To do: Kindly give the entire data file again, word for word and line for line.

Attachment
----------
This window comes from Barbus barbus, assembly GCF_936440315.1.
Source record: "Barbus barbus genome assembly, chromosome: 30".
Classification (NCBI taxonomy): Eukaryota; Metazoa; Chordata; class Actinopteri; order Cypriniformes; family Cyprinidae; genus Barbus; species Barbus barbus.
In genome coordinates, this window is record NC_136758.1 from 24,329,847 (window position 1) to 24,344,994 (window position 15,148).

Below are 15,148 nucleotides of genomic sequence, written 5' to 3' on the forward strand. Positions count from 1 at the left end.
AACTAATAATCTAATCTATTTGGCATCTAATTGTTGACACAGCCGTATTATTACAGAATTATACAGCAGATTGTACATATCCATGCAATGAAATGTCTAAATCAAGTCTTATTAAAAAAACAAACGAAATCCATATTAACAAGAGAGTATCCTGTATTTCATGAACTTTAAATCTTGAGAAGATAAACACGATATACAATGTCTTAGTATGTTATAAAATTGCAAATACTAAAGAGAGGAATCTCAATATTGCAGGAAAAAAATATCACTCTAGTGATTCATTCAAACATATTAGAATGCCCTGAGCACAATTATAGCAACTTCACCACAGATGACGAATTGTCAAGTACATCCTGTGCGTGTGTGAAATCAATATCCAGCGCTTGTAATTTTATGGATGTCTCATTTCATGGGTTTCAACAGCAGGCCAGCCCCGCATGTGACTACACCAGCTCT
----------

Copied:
This window comes from Barbus barbus, assembly GCF_936440315.1.
Source record: "Barbus barbus genome assembly, chromosome: 30".
Classification (NCBI taxonomy): Eukaryota; Metazoa; Chordata; class Actinopteri; order Cypriniformes; family Cyprinidae; genus Barbus; species Barbus barbus.
In genome coordinates, this window is record NC_136758.1 from 24,329,847 (window position 1) to 24,344,994 (window position 15,148).

Below are 15,148 nucleotides of genomic sequence, written 5' to 3' on the forward strand. Positions count from 1 at the left end.
AACTAATAATCTAATCTATTTGGCATCTAATTGTTGACACAGCCGTATTATTACAGAATTATACAGCAGATTGTACATATCCATGCAATGAAATGTCTAAATCAAGTCTTATTAAAAAAACAAACGAAATCCATATTAACAAGAGAGTATCCTGTATTTCATGAACTTTAAATCTTGAGAAGATAAACACGATATACAATGTCTTAGTATGTTATAAAATTGCAAATACTAAAGAGAGGAATCTCAATATTGCAGGAAAAAAATATCACTCTAGTGATTCATTCAAACATATTAGAATGCCCTGAGCACAATTATAGCAACTTCACCACAGATGACGAATTGTCAAGTACATCCTGTGCGTGTGTGAAATCAATATCCAGCGCTTGTAATTTTATGGATGTCTCATTTCATGGGTTTCAACAGCAGGCCAGCCCCGCATGTGACTACACCAGCTCT